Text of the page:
The abortionist does his part, too, in voicing the abortion rhetoric. He says the prolifers are so worried about the unborn—but what about the babies that are already here? After the bombing of his clinic, he says, “Now what kind of brand of compassion forces a child … to go through an unwanted pregnancy?” Choice now becomes compassion for the child.

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For the last 30 years, prolife Christians have been on the defensive. The proabortion forces have done a good job in telling their stories their way, and the media have gone along. Proabortionists have shaped the language, and therefore have shaped the beliefs, policies, and behavior of Americans.

Reversing Images

Meanwhile, prolife advocates have failed to capture public imagination as we make our plea on behalf of the unborn. The Gideon Project abortion-clinic bombings in Pensacola, Florida, on Christmas morning, 1984, show why. Their impact on public memory, as exploited by the rhetoric of abortion advocates, has lasted to this day.

The bombers described their action as being in accord with “God’s will” and “a gift to Jesus on his birthday.” Such language reinforced the activists’ own commitment, but projected a public image of extremism and violence.

Some of the more strident activists of the prolife movement have yet to understand that they discourage rather than encourage a prolife consensus in the public mind. As Molly Yard helps the prolife cause when she affirms China’s coercive abortion policies, Operation Rescue leader Randall Terry helps the proabortion cause when he advocates what sounds a lot like theocracy to humanistic and otherwise pluralistic ears. Such language and law-breaking rescue activity serve the opposition’s stereotyping of prolifers as religious zealots, a gang of fanatics led by bullying white males indifferent to the needs and concerns of women.

Such images have proven so powerful that the public, according to a recent Gallup poll, more typically sees those trying to protect unborn children as more violent than those who promote abortion.

So how do we go about reshaping public sentiment and policy?

To overcome the inertia of the proabortion rhetoric, leaders of the prolife movement need to tell what they are for, rather than what they are against. Proabortion leaders say they are for compassion, helping the oppressed, “a fundamental right to choose,” equality for women, and a right to privacy. At the same time prolifers appear to be angry and uncaring, against abortion, against women, and even against the democratic process if it yields policies that conflict with religious beliefs.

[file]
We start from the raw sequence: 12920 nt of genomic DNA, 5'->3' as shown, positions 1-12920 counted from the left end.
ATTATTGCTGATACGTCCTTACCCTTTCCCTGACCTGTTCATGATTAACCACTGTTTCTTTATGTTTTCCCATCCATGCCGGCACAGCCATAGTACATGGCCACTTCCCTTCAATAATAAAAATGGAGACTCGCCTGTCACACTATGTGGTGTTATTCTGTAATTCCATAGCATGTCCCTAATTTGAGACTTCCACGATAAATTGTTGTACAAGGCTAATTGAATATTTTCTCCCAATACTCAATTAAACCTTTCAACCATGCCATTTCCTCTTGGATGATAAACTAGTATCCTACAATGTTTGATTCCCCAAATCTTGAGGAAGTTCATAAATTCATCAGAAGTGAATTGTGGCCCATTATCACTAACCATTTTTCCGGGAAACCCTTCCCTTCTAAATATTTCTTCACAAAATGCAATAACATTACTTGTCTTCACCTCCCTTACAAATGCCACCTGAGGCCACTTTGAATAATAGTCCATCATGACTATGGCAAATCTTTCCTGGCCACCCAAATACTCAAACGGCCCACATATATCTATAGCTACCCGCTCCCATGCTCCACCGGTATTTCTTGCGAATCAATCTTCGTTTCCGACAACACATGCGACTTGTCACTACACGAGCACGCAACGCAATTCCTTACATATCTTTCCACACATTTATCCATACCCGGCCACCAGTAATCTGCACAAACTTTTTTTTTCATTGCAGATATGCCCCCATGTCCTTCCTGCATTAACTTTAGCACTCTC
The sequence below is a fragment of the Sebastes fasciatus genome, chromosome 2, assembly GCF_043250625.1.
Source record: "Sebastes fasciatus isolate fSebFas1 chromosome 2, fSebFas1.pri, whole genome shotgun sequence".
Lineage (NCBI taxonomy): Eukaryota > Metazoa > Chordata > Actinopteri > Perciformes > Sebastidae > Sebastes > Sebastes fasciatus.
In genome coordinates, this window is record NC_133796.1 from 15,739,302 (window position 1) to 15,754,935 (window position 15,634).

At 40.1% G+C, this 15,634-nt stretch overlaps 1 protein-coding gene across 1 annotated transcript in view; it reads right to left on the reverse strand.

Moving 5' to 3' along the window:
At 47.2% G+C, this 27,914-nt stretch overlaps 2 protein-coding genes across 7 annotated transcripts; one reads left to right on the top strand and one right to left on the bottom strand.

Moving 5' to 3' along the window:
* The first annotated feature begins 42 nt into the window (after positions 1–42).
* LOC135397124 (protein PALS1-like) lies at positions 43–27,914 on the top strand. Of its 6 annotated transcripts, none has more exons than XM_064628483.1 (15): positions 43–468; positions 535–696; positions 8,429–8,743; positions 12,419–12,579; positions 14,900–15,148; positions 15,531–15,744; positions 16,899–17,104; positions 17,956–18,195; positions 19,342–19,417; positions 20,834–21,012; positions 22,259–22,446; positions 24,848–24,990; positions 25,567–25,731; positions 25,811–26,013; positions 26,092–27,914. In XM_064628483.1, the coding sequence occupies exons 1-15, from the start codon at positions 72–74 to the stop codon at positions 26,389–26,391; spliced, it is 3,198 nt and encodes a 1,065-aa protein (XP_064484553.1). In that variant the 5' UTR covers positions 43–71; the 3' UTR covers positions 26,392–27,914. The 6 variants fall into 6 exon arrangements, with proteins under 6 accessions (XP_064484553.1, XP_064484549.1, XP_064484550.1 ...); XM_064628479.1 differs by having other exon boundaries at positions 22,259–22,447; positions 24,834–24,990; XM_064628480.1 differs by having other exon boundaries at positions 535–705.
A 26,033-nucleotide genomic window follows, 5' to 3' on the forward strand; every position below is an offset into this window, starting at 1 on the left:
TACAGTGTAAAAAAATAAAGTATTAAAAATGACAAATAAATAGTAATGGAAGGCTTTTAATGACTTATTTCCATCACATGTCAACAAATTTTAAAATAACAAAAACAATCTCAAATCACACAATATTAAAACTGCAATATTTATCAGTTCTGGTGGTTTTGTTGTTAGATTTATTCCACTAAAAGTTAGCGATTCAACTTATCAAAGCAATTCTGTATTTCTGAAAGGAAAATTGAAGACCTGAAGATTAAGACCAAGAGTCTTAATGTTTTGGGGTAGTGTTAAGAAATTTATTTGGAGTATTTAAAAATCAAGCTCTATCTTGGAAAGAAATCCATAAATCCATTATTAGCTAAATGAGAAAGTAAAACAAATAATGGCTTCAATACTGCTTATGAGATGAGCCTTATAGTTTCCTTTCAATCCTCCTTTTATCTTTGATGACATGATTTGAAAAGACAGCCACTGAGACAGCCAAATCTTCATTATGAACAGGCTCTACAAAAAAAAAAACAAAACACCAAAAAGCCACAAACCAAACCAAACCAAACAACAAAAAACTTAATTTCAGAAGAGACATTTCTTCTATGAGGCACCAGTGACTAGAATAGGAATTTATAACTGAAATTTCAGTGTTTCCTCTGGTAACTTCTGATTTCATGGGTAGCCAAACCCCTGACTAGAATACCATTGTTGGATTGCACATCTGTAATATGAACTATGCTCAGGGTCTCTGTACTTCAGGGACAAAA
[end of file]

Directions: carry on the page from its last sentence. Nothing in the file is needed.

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Instead, public voices must say in reasonable and compassionate terms that the prolife movement is for a public good that benefits everyone. Leaders must use language and stories that build a public vision of caring, which embraces women and children, before and after birth.

We must show that we are caring, sensitive, and inclusive. We must affirm all human life. That includes women burdened by unwanted pregnancy. It includes feminists. It includes members of the black and Hispanic communities. We must use prolife language that resonates with all of these groups if we are to be successful. As soon as we appear to be speaking on behalf of the partisan, Catholic, and evangelical Religious Right, we will lose the potential for developing a shared public vocabulary.

With few exceptions, it must be women who voice the new vision in the public arena. Contrary to Molly Yard’s claim that abortion is “for the women of America,” a 1990 poll conducted by the Gallup organization shows that more women hold strong prolife, rather than proabortion, convictions. The poll also shows that a higher percentage of women are prolife than men. (The group that is most consistently prochoice is actually single men.) Women-to-women public communications will build on this prolife conviction, which is already inherent in a large segment of the female population.

Prolifers need to talk about women and their unborn children as being victimized by abortion. Abortion policy and practice have liberated men to have sex without the potential obligation of providing for the woman or her child. “Decency” merely requires that he pay for her to get rid of “her” problem.

We must communicate that it is prolife advocates who are actually the ones providing choices to women undergoing crisis pregnancies. Abortion advocates are not offering choices; they are offering abortion—period. All too often there is pressure from a pregnant woman’s family, friends, employer, or an abortion counselor to use her “right” to abortion to solve her problem. She gets the message that she owes it to herself, to everyone else involved, and even to the unwanted child that can be “prevented.” In fact, such pressures have caused three out of ten pregnant women to “choose” abortion.